Australia’s greenhouse gas emissions have reached record highs in many sectors, continuing an upward trend that began in 2013, according to official Government figures released on Thursday.
The Federal Government’s Quarterly Update of the National Greenhouse Gas Inventory for the three months to December 2018 shows emissions increased by 0.8 per cent seasonally adjusted, compared to the previous quarter.
That increase was, in part, driven by emissions from LNG for export, diesel consumption across transport, and metal manufacturing.
“While emissions increases from the rapid growth of LNG exports are included in Australia’s emissions in the report, the success of this industry means that it has potentially reduced global emissions by up to 27 per cent of Australia’s annual emissions in the year to December 2018,” Energy Minister Angus Taylor said in a statement.
“The Morrison Government is not going to trash successful Australian export industries that are reducing global emissions, in order to reduce Australian emissions.”
Bill Hare, director of climate analytics — an international science and policy institute — said the export argument did not stack up.
“Those are dubious claims because the arguments are exaggerated and do not take full consideration of fugitive emissions,” he said.
“There is very little action being taken at the moment in Australia to limit future emissions … we’re way behind the world’s best practice there.
“We are headed in the wrong direction, and I don’t know any expert in this field who would say otherwise.”
Per-capita vs overall emissions
The results renew questions about the effectiveness of the Government’s existing policies to cut local emissions and meet Australia’s international reduction commitments made under the Paris Agreement.
The Prime Minister has previously said Australia would meet its Paris Agreement obligations “in a canter”.
Last month, the Government reported its 2017 emissions figures to the UN, and in that report it contained a preliminary estimate of the total greenhouse gas emissions for 2018.
The Government has emphasised, on a per-capita basis, Australia’s emissions have been dropping, but with Australia’s population growing, actual emissions are still rising.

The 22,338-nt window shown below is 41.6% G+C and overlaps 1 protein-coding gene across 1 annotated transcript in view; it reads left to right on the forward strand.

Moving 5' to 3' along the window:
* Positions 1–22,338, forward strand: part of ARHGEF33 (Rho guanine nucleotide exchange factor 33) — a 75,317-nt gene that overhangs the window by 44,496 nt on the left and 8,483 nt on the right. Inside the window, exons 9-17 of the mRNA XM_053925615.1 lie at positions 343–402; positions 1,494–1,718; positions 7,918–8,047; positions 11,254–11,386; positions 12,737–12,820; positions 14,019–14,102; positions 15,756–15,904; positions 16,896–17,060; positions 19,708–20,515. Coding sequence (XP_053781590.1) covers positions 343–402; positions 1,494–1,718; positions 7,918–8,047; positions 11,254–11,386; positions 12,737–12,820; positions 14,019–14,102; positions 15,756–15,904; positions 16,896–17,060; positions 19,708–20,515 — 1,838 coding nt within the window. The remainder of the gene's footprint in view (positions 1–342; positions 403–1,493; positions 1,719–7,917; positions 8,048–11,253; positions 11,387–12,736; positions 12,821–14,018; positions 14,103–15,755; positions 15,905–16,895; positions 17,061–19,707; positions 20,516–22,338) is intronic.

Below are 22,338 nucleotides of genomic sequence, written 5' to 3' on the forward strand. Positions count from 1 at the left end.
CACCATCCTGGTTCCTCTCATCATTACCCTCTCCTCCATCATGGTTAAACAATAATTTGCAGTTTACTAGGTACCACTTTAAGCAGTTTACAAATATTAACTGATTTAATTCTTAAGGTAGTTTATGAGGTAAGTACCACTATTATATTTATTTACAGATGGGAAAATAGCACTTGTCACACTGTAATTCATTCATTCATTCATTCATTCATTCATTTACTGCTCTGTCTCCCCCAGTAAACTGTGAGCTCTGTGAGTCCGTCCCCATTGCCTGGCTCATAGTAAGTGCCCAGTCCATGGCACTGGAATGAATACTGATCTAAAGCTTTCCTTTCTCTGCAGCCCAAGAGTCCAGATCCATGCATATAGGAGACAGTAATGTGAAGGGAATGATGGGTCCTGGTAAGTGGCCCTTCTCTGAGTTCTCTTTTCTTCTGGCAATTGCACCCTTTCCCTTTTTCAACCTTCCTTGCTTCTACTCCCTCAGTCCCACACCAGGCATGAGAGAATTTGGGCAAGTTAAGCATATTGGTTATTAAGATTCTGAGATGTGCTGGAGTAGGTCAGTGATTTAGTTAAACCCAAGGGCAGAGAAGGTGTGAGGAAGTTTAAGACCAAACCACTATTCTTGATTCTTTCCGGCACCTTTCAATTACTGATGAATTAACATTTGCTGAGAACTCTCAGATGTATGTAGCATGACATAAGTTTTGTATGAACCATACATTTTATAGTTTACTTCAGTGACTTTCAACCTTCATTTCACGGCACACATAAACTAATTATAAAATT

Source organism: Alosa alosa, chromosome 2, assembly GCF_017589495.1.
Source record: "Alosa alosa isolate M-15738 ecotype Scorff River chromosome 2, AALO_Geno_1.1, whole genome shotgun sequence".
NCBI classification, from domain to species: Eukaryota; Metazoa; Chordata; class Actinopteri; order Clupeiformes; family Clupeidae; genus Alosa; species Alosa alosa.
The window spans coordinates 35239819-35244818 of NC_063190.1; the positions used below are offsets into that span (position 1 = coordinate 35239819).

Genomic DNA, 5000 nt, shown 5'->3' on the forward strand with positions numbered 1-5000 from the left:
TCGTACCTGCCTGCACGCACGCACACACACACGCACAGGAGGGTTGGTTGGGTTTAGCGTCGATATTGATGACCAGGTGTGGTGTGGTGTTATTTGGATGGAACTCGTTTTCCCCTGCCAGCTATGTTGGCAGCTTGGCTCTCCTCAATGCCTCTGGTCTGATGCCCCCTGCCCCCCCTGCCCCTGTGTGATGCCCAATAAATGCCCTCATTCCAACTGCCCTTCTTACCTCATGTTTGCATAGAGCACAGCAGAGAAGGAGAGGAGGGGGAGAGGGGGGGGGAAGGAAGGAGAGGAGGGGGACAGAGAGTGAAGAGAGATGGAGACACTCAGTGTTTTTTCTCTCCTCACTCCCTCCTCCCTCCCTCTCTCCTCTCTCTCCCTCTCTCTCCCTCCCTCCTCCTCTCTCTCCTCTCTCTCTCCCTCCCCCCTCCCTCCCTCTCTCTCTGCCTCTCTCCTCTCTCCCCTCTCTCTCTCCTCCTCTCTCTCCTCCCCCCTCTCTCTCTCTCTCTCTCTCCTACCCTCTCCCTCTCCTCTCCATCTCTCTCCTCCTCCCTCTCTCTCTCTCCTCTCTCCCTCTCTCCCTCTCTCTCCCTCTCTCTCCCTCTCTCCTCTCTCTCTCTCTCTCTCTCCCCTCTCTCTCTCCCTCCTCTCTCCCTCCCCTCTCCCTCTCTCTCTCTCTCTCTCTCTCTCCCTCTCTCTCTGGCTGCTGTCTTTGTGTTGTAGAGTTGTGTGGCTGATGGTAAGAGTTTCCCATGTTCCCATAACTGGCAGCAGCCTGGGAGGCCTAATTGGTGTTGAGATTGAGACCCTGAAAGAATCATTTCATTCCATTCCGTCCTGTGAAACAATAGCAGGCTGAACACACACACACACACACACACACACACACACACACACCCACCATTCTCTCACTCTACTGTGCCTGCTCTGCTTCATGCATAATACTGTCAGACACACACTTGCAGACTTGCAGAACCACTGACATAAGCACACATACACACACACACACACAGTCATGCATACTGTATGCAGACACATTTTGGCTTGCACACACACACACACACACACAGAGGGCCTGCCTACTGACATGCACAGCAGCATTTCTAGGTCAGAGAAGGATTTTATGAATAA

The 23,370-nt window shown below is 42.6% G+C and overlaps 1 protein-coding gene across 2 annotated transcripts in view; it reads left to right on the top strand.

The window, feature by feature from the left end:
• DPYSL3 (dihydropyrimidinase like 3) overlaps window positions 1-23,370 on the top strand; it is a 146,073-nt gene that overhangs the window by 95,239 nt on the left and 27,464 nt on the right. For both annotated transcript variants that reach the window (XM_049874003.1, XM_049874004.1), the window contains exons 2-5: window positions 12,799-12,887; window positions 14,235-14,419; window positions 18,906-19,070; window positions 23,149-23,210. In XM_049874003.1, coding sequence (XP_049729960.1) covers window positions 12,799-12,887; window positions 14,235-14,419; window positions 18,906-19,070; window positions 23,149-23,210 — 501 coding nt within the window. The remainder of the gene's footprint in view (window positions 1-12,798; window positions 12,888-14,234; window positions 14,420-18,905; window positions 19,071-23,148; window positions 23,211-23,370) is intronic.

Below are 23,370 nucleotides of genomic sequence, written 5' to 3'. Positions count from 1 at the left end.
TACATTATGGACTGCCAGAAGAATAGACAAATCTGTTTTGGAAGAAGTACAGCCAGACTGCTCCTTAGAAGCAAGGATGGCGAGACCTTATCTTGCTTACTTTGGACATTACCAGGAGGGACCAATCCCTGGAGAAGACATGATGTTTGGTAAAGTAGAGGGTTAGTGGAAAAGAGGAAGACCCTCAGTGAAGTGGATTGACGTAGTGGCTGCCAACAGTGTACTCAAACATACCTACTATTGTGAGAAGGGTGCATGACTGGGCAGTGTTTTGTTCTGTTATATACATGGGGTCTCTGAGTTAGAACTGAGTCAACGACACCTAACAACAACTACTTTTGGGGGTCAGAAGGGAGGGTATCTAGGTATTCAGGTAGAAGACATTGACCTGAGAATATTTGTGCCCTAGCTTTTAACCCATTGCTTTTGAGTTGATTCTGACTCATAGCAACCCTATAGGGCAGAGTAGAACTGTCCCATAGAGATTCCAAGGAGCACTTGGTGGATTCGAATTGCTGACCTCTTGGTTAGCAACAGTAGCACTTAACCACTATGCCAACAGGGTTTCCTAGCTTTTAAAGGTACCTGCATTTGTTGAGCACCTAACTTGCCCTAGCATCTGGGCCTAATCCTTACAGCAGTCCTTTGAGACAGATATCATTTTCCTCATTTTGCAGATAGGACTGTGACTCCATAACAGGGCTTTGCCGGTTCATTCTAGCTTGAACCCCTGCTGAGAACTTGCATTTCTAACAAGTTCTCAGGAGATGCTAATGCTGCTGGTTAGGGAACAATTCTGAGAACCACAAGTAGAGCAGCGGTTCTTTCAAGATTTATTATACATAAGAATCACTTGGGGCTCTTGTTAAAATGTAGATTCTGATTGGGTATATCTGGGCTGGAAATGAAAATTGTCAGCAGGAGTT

Excluding emissions estimated from land clearing, which are widely contested, Australia’s emissions are now at an all-time high, according to new figures released on Thursday.
Australia has committed to help keep global warming at well below 2 degrees Celsius and to strive to stop global warming at 1.5 degrees Celsius.
As part of that promise, agreed to in Paris in 2015, the Government said it would reduce Australia’s emissions by at least 26 per cent below 2005 levels by 2030.
“Our national target is achievable, balanced and responsible. We will meet our international commitments while keeping power prices down, keeping the lights on, and keeping our economy strong,” Mr Taylor said.
Government missed data deadline
In the past, the Government has delayed the release of quarterly emissions updates, and often released multiple updates at once, including over the Christmas period.
A Senate order, passed by Labor and the Greens in October last year, means the Government must release the update within five months of the end of the quarter — the data period.
However, the Government still missed its latest deadline, which passed last Friday.
Mr Hare said renewables growth was strong, but that sector’s future was uncertain.
“With the Government talking about coal, it raises questions about subsidies,” he said.
“The good thing is that we can turn things around in Australia pretty quickly.
“If there were the right provisions in place to reduce vehicle emissions and encourage the update of electric vehicles, that could have a significant impact on emissions.”